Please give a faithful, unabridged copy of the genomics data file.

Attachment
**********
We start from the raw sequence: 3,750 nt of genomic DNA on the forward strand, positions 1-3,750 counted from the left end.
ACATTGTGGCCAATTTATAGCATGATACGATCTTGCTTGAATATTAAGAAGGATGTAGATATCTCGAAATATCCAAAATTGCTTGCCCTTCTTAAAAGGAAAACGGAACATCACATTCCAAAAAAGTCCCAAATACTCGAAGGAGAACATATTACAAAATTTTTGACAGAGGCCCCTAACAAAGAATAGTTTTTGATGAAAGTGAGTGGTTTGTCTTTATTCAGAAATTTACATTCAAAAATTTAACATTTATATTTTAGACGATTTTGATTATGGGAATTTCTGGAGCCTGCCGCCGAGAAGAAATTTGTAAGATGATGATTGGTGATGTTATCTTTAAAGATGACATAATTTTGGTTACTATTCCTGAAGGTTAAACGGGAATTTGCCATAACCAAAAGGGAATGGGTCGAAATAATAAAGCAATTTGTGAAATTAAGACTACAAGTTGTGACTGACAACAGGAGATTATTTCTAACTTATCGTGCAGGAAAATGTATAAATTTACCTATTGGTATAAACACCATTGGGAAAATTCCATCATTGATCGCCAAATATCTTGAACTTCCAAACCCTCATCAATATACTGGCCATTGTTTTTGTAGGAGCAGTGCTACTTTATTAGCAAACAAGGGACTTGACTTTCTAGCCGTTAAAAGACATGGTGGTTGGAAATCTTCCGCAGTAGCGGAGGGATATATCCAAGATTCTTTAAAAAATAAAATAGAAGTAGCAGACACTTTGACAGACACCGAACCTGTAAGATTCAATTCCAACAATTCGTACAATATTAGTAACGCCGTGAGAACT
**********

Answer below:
We start from the raw sequence: 3,750 nt of genomic DNA on the forward strand, positions 1-3,750 counted from the left end.
ACATTGTGGCCAATTTATAGCATGATACGATCTTGCTTGAATATTAAGAAGGATGTAGATATCTCGAAATATCCAAAATTGCTTGCCCTTCTTAAAAGGAAAACGGAACATCACATTCCAAAAAAGTCCCAAATACTCGAAGGAGAACATATTACAAAATTTTTGACAGAGGCCCCTAACAAAGAATAGTTTTTGATGAAAGTGAGTGGTTTGTCTTTATTCAGAAATTTACATTCAAAAATTTAACATTTATATTTTAGACGATTTTGATTATGGGAATTTCTGGAGCCTGCCGCCGAGAAGAAATTTGTAAGATGATGATTGGTGATGTTATCTTTAAAGATGACATAATTTTGGTTACTATTCCTGAAGGTTAAACGGGAATTTGCCATAACCAAAAGGGAATGGGTCGAAATAATAAAGCAATTTGTGAAATTAAGACTACAAGTTGTGACTGACAACAGGAGATTATTTCTAACTTATCGTGCAGGAAAATGTATAAATTTACCTATTGGTATAAACACCATTGGGAAAATTCCATCATTGATCGCCAAATATCTTGAACTTCCAAACCCTCATCAATATACTGGCCATTGTTTTTGTAGGAGCAGTGCTACTTTATTAGCAAACAAGGGACTTGACTTTCTAGCCGTTAAAAGACATGGTGGTTGGAAATCTTCCGCAGTAGCGGAGGGATATATCCAAGATTCTTTAAAAAATAAAATAGAAGTAGCAGACACTTTGACAGACACCGAACCTGTAAGATTCAATTCCAACAATTCGTACAATATTAGTAACGCCGTGAGAACT